Durban - Political analyst Dr Oscar van Heerden said that if there was some truth in allegations of corrupt practices by a minister, then the president was duty bound to ask law enforcement officials to investigate.
Van Heerden made reference to National Security Advisor Professor Sydney Mufamadi’s confirmation to the Standing Committee on Public Accounts (Scopa) last week that former Eskom CEO André de Ruyter mentioned the names of politicians allegedly involved in corruption at Eskom during a meeting that included the minister of Public Enterprises, Pravin Gordhan.
Mufamadi confirmed he was present at a meeting that was held in De Ruyter’s office in July last year, where De Ruyter mentioned a high-ranking office bearer.
When asked about the names of the politicians, Mufamadi refused to name them, saying de Ruyter had given the information to them.
Mufamadi said it was a formal meeting that he had attended with De Ruyter, Gordhan and the latter’s adviser.
“What was said to us was enough to give advice that De Ruyter must interact with law enforcement agencies. I did say from the Presidency we will make sure should law enforcement agencies need support from the Presidency, as they do their work, such support will be forthcoming.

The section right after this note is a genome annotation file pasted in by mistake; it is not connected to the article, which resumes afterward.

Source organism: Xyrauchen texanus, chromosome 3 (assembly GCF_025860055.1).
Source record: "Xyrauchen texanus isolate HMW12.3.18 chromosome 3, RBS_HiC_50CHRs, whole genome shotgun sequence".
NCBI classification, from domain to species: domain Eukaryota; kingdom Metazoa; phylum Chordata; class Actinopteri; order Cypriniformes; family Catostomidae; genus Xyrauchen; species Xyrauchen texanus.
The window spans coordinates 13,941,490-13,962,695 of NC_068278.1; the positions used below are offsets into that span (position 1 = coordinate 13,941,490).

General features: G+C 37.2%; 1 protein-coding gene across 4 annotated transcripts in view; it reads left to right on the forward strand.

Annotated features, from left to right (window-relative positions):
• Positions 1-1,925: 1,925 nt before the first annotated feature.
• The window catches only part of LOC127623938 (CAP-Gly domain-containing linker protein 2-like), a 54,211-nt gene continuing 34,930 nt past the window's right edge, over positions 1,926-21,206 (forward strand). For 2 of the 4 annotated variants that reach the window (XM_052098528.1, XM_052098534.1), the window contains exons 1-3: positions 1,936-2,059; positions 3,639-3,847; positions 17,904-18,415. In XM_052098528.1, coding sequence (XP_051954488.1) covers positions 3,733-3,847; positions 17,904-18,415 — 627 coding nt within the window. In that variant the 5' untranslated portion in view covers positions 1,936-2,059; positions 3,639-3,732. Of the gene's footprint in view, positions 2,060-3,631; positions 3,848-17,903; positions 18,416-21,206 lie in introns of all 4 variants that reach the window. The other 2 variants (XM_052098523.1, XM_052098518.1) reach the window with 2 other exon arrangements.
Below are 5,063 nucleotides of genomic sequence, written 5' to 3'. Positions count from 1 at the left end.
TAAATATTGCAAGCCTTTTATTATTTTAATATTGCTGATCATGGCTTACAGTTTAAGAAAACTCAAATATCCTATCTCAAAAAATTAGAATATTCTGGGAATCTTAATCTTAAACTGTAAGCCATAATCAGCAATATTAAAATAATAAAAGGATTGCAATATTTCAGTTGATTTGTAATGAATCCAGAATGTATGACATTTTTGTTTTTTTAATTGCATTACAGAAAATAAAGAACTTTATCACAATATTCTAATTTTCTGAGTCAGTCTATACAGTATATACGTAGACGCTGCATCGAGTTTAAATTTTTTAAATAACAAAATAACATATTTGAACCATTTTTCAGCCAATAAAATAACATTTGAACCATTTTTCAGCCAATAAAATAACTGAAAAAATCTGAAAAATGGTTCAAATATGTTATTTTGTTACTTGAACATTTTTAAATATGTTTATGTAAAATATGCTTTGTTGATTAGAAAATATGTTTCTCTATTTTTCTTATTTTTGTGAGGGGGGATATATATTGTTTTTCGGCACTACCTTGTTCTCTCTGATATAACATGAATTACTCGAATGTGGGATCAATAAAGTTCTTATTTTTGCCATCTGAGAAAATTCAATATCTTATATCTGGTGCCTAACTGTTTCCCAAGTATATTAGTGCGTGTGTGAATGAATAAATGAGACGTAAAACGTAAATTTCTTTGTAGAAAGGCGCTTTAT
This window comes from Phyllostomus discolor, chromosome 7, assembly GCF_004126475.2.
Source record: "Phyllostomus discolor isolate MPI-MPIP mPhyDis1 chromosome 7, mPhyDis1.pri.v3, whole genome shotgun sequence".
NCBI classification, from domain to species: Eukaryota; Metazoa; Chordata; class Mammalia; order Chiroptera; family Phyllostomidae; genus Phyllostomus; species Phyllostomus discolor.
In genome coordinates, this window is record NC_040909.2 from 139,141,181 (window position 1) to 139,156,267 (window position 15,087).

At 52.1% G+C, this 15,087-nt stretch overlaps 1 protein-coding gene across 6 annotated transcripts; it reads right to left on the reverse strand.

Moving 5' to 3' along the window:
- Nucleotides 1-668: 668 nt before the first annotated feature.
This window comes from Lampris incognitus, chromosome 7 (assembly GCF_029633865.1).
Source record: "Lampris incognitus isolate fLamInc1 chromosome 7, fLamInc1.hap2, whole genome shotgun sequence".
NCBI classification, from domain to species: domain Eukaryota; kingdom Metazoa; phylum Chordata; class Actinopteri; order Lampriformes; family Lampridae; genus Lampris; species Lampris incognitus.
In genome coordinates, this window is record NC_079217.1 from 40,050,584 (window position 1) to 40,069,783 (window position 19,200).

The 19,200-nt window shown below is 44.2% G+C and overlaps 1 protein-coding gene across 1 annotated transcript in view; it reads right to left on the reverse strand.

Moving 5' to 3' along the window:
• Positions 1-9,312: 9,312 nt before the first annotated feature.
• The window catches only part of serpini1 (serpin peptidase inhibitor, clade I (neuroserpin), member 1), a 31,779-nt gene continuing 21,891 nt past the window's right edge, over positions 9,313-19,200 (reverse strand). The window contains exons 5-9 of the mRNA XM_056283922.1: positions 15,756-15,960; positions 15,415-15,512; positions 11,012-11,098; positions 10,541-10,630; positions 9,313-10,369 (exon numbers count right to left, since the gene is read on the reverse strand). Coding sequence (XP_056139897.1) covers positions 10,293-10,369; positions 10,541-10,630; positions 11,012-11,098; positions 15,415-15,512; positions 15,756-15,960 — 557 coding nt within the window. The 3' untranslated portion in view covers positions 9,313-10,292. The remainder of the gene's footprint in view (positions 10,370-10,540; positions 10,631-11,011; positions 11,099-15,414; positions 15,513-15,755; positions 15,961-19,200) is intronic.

“After that meeting I spoke to the National Commissioner of the SAPS. I found that the police were ahead of the curve because the matters were raised of alleged criminality in power stations in Mpumalanga. The national commissioner said ‘I am in contact with De Ruyter,’” Mufamadi said .
Van Heerden said the first principle in fighting corruption was transparency.
“We cannot be transparent if we do not know what is happening and who is involved. Then already we are facing an uphill battle in the fight against corruption. These names need to be mentioned and we need to know who is involved.
“The reason why there is hesitancy on the part of someone like Mufamadi is that people can easily make allegations which are not substantiated, evidence is not provided and then you expose these names which in itself is unfair to certain individuals.
“You want to make sure if there is sufficient evidence, that's why there is some hesitancy.”
Van Heerden told the SABC that if an employer finds officials are corrupt and are involved in malfeasance, the onus is indeed on those who want to make the accusation to present the evidence.
”If you are being told as an official of the government of the wrongdoing of colleagues, then it is incumbent on you to look at the matter very closely and that you report it to the relevant structures.
“The president should have been informed, the Cabinet should have been alerted. You are duty bound, when people report malfeasance and corruption, to act on it,” Van Heerden said.